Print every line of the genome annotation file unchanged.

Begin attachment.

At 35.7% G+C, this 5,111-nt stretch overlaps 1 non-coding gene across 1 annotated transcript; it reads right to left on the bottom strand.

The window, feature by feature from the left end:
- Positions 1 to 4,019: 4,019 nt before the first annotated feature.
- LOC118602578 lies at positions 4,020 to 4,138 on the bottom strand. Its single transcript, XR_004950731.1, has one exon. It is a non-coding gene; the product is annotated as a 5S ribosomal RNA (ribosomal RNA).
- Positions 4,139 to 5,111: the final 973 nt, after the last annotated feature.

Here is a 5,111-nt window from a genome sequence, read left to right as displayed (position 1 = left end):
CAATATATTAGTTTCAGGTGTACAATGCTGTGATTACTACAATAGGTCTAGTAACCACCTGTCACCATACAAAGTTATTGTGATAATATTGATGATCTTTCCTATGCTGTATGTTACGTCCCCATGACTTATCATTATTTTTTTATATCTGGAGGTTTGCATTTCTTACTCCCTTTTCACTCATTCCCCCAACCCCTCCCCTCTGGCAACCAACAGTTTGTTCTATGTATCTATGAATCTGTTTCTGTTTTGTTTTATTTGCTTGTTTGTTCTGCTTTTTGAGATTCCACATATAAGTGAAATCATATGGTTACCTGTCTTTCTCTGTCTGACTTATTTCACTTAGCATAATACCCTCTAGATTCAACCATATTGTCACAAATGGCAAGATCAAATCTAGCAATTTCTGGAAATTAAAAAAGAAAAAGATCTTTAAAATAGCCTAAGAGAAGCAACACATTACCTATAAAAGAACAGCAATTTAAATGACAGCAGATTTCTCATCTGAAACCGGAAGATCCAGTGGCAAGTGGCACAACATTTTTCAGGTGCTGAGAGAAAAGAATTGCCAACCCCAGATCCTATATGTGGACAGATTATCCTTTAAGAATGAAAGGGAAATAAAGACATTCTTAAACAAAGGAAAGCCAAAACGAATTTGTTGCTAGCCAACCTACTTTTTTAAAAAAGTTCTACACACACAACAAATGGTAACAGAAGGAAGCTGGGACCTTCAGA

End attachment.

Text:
At 35.7% G+C, this 5,111-nt stretch overlaps 1 non-coding gene across 1 annotated transcript; it reads right to left on the bottom strand.

The window, feature by feature from the left end:
- Positions 1 to 4,019: 4,019 nt before the first annotated feature.
- LOC118602578 lies at positions 4,020 to 4,138 on the bottom strand. Its single transcript, XR_004950731.1, has one exon. It is a non-coding gene; the product is annotated as a 5S ribosomal RNA (ribosomal RNA).
- Positions 4,139 to 5,111: the final 973 nt, after the last annotated feature.

Here is a 5,111-nt window from a genome sequence, read left to right as displayed (position 1 = left end):
CAATATATTAGTTTCAGGTGTACAATGCTGTGATTACTACAATAGGTCTAGTAACCACCTGTCACCATACAAAGTTATTGTGATAATATTGATGATCTTTCCTATGCTGTATGTTACGTCCCCATGACTTATCATTATTTTTTTATATCTGGAGGTTTGCATTTCTTACTCCCTTTTCACTCATTCCCCCAACCCCTCCCCTCTGGCAACCAACAGTTTGTTCTATGTATCTATGAATCTGTTTCTGTTTTGTTTTATTTGCTTGTTTGTTCTGCTTTTTGAGATTCCACATATAAGTGAAATCATATGGTTACCTGTCTTTCTCTGTCTGACTTATTTCACTTAGCATAATACCCTCTAGATTCAACCATATTGTCACAAATGGCAAGATCAAATCTAGCAATTTCTGGAAATTAAAAAAGAAAAAGATCTTTAAAATAGCCTAAGAGAAGCAACACATTACCTATAAAAGAACAGCAATTTAAATGACAGCAGATTTCTCATCTGAAACCGGAAGATCCAGTGGCAAGTGGCACAACATTTTTCAGGTGCTGAGAGAAAAGAATTGCCAACCCCAGATCCTATATGTGGACAGATTATCCTTTAAGAATGAAAGGGAAATAAAGACATTCTTAAACAAAGGAAAGCCAAAACGAATTTGTTGCTAGCCAACCTACTTTTTTAAAAAAGTTCTACACACACAACAAATGGTAACAGAAGGAAGCTGGGACCTTCAGA